Glendale's API scores vary

Glendale Unified schools' scores on the Academic Performance Index were mixed this year, according to data released by the California Department of Education on Thursday.

Overall, the district scored 861, which is one point lower than the district's 2012 API score, a statewide measure of student achievement.

Compared to last year, however, certain Glendale schools saw some significant gains on their scores.

Benjamin Franklin Magnet School saw the district's biggest gains with a score of 841 — a jump of 38 points from the elementary school's 2012.

Clark Magnet, Crescenta Valley and Glendale high schools all lost at least six points.

Meanwhile, Hoover High saw a six-point gain, scoring 775 in 2012 and 781 in 2013.

Roosevelt Middle School saw a 27-point gain from its 2012 API score of 793 to 820 in 2013. By surpassing the 800-point threshold this year, the school also exceeded the state's target API score of 800.

By scoring 877 and 937 respectively, La Crescenta elementary and Rosemont middle schools suffered the greatest declines of all Glendale schools, as each saw a 22-point drop from 2012.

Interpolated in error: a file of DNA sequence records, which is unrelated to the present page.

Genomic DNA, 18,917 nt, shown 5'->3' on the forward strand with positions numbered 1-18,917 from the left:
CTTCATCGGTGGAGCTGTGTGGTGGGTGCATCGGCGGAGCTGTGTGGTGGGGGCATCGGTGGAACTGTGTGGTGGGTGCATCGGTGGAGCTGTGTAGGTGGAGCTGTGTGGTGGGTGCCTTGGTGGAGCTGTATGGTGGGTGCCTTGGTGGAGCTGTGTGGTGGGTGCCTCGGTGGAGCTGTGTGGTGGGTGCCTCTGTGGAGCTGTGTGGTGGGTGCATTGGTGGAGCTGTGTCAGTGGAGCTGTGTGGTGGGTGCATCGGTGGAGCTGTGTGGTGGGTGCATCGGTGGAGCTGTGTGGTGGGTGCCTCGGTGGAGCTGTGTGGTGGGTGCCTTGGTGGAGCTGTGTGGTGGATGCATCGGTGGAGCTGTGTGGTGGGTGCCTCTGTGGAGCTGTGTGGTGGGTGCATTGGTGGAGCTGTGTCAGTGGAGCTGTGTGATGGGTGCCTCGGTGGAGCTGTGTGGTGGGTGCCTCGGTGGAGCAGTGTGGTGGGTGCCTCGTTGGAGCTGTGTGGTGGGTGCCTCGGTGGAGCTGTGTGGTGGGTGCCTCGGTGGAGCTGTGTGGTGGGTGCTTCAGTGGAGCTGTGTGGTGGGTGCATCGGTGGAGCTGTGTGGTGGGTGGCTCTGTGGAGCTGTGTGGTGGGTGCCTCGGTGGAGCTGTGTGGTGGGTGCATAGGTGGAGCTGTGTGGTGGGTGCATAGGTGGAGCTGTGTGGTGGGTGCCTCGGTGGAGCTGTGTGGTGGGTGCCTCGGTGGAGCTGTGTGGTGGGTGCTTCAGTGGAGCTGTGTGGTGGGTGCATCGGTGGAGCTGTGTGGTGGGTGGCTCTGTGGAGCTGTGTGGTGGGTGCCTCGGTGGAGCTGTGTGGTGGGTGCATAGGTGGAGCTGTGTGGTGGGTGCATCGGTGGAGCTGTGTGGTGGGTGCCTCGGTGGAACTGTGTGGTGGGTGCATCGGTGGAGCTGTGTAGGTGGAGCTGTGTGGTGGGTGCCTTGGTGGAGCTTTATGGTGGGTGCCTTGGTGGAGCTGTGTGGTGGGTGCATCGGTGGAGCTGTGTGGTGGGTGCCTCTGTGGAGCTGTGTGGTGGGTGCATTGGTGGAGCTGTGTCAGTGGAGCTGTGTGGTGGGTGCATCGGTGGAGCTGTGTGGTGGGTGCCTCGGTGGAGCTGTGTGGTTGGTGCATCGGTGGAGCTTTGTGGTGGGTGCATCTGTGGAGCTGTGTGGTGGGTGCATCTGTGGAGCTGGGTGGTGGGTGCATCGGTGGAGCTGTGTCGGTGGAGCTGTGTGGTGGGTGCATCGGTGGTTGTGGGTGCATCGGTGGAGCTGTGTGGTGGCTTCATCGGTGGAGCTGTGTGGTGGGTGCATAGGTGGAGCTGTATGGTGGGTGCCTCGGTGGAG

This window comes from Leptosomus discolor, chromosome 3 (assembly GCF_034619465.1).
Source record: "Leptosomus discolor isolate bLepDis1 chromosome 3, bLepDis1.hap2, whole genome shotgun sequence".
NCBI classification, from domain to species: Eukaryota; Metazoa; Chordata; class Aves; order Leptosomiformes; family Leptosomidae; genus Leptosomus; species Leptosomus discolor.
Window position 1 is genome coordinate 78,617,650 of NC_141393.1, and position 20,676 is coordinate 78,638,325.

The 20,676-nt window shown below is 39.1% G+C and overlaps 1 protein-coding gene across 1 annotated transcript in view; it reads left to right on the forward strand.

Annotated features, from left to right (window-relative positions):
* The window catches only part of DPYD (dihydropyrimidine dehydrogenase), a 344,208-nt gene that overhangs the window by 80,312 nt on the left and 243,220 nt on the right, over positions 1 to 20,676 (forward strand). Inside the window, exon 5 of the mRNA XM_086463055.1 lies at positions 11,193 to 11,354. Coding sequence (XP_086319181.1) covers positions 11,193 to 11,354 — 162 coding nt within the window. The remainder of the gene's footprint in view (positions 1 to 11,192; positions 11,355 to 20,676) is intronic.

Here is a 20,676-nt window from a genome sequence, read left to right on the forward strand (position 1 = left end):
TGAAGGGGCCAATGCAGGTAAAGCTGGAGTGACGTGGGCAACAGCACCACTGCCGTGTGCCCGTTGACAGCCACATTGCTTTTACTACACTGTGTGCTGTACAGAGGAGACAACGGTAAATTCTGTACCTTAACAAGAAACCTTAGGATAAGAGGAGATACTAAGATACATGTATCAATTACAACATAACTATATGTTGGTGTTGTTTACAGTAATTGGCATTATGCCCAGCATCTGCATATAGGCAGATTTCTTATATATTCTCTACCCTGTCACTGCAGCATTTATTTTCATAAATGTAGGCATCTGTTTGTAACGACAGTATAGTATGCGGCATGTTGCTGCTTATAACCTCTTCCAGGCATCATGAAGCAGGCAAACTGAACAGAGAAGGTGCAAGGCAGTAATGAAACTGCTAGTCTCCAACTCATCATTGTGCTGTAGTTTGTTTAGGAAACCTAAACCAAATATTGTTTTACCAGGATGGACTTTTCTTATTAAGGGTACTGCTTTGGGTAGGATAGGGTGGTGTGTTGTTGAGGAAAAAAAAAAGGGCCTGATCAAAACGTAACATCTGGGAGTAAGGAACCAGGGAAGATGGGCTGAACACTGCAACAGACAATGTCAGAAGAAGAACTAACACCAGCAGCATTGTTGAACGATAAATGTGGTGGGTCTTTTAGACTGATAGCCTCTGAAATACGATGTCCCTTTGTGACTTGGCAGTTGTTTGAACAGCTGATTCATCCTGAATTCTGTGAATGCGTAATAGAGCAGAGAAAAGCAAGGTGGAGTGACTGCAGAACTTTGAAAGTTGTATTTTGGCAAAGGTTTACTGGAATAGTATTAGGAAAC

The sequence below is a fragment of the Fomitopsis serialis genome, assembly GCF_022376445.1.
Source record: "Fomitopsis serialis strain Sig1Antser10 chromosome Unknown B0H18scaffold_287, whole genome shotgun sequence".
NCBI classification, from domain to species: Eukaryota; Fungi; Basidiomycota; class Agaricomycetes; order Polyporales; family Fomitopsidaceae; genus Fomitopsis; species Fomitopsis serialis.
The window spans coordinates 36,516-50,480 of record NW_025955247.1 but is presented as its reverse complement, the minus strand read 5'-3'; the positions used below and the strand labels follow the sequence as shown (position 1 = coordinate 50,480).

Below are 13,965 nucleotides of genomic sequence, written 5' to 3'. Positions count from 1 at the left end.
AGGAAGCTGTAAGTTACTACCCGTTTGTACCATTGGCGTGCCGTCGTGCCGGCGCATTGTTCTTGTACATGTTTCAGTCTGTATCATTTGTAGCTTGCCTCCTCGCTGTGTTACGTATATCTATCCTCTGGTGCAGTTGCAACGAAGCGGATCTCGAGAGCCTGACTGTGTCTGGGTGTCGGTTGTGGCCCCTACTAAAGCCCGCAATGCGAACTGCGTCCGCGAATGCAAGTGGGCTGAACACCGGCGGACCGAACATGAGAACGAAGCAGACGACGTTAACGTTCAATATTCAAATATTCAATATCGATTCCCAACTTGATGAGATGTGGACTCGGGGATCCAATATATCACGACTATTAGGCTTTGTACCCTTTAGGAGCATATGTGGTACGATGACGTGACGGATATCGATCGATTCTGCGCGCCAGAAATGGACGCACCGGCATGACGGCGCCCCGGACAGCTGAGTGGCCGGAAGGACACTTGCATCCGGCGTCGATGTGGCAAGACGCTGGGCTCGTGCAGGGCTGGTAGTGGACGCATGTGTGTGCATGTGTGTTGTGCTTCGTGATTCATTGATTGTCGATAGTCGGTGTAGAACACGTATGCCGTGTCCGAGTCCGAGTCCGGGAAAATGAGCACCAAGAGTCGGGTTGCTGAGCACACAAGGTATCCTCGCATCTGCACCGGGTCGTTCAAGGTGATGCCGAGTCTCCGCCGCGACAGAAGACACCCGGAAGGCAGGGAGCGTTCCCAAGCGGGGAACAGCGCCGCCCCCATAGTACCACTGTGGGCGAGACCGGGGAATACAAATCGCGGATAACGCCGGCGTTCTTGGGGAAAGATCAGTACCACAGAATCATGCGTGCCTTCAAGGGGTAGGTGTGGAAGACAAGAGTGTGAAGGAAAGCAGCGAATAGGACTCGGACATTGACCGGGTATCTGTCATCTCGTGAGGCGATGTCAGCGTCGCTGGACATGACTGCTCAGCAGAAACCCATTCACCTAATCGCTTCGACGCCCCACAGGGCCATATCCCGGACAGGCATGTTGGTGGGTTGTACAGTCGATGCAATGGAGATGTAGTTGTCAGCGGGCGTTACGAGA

With a score of 855, John Muir Elementary was one of the lowest-scoring elementary schools in Glendale, but that score was a 24-point jump from the previous year.

Cerritos Elementary scored 29 points higher in 2013 than last year, advancing to 874.

"We're very proud, of course," said Principal Cynthia McCarty, who attributed the higher score to teachers' professional development and goal-setting with students.

McCarty also said that when students step onto campus, they are serious about their education.

"We're focused. We're engaged in learning," she said.

Glendale Unified ranked 47th in California out of 404 unified school districts statewide.

Among the unified school districts in Los Angeles County, Glendale ranked 16th.

Statewide, the majority of California schools met the state's target API score of 800 or above.

"Despite the very real challenges of deep budget cuts and the ongoing effort to shift to new, more demanding academic standards, our schools persevered and students made progress," said State Supt. of Public Instruction Tom Torlakson.


Follow Kelly Corrigan on Twitter: @kellymcorrigan.


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